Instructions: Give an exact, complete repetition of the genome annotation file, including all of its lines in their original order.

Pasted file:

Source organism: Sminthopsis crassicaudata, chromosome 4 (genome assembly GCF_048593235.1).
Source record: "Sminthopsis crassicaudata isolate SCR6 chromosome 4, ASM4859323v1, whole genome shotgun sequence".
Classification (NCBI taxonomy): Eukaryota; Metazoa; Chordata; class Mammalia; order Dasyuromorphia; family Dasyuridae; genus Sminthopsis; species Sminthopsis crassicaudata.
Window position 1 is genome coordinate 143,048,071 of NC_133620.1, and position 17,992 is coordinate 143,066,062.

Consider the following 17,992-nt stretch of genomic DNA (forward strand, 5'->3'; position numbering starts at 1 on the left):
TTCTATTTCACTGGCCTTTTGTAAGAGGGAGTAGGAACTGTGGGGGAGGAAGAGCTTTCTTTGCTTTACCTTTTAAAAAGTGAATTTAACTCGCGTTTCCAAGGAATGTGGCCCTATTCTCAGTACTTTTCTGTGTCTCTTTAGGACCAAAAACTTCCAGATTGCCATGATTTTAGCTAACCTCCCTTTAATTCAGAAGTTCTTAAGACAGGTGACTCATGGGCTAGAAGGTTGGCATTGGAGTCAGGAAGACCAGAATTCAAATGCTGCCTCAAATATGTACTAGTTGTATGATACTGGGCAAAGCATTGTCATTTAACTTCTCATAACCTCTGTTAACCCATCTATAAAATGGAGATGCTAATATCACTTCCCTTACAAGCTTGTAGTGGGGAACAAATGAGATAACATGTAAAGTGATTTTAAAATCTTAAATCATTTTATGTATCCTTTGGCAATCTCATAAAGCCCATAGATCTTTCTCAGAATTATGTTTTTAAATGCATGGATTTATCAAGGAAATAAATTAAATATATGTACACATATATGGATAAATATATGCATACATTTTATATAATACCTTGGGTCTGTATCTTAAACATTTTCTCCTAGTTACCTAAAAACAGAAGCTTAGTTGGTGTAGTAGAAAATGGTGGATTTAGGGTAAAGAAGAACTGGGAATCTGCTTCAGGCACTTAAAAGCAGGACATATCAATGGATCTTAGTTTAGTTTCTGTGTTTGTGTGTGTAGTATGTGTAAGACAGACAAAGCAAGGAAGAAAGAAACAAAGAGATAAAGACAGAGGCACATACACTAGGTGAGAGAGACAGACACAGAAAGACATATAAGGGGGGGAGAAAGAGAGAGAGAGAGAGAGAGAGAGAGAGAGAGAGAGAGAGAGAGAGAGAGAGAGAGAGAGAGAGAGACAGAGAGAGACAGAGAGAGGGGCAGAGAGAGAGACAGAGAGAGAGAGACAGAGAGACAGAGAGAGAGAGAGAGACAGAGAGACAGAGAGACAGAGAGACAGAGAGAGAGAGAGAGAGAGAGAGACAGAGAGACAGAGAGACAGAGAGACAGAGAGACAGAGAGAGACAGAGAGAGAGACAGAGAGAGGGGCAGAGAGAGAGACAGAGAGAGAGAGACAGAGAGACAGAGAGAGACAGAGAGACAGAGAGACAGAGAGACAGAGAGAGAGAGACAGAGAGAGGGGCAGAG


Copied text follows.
Source organism: Sminthopsis crassicaudata, chromosome 4 (genome assembly GCF_048593235.1).
Source record: "Sminthopsis crassicaudata isolate SCR6 chromosome 4, ASM4859323v1, whole genome shotgun sequence".
Classification (NCBI taxonomy): Eukaryota; Metazoa; Chordata; class Mammalia; order Dasyuromorphia; family Dasyuridae; genus Sminthopsis; species Sminthopsis crassicaudata.
Window position 1 is genome coordinate 143,048,071 of NC_133620.1, and position 17,992 is coordinate 143,066,062.

Consider the following 17,992-nt stretch of genomic DNA (forward strand, 5'->3'; position numbering starts at 1 on the left):
TTCTATTTCACTGGCCTTTTGTAAGAGGGAGTAGGAACTGTGGGGGAGGAAGAGCTTTCTTTGCTTTACCTTTTAAAAAGTGAATTTAACTCGCGTTTCCAAGGAATGTGGCCCTATTCTCAGTACTTTTCTGTGTCTCTTTAGGACCAAAAACTTCCAGATTGCCATGATTTTAGCTAACCTCCCTTTAATTCAGAAGTTCTTAAGACAGGTGACTCATGGGCTAGAAGGTTGGCATTGGAGTCAGGAAGACCAGAATTCAAATGCTGCCTCAAATATGTACTAGTTGTATGATACTGGGCAAAGCATTGTCATTTAACTTCTCATAACCTCTGTTAACCCATCTATAAAATGGAGATGCTAATATCACTTCCCTTACAAGCTTGTAGTGGGGAACAAATGAGATAACATGTAAAGTGATTTTAAAATCTTAAATCATTTTATGTATCCTTTGGCAATCTCATAAAGCCCATAGATCTTTCTCAGAATTATGTTTTTAAATGCATGGATTTATCAAGGAAATAAATTAAATATATGTACACATATATGGATAAATATATGCATACATTTTATATAATACCTTGGGTCTGTATCTTAAACATTTTCTCCTAGTTACCTAAAAACAGAAGCTTAGTTGGTGTAGTAGAAAATGGTGGATTTAGGGTAAAGAAGAACTGGGAATCTGCTTCAGGCACTTAAAAGCAGGACATATCAATGGATCTTAGTTTAGTTTCTGTGTTTGTGTGTGTAGTATGTGTAAGACAGACAAAGCAAGGAAGAAAGAAACAAAGAGATAAAGACAGAGGCACATACACTAGGTGAGAGAGACAGACACAGAAAGACATATAAGGGGGGGAGAAAGAGAGAGAGAGAGAGAGAGAGAGAGAGAGAGAGAGAGAGAGAGAGAGAGAGAGAGAGAGAGAGAGACAGAGAGAGACAGAGAGAGGGGCAGAGAGAGAGACAGAGAGAGAGAGACAGAGAGACAGAGAGAGAGAGAGAGACAGAGAGACAGAGAGACAGAGAGACAGAGAGAGAGAGAGAGAGAGAGAGACAGAGAGACAGAGAGACAGAGAGACAGAGAGACAGAGAGAGACAGAGAGAGAGACAGAGAGAGGGGCAGAGAGAGAGACAGAGAGAGAGAGACAGAGAGACAGAGAGAGACAGAGAGACAGAGAGACAGAGAGACAGAGAGAGAGAGACAGAGAGAGGGGCAGAG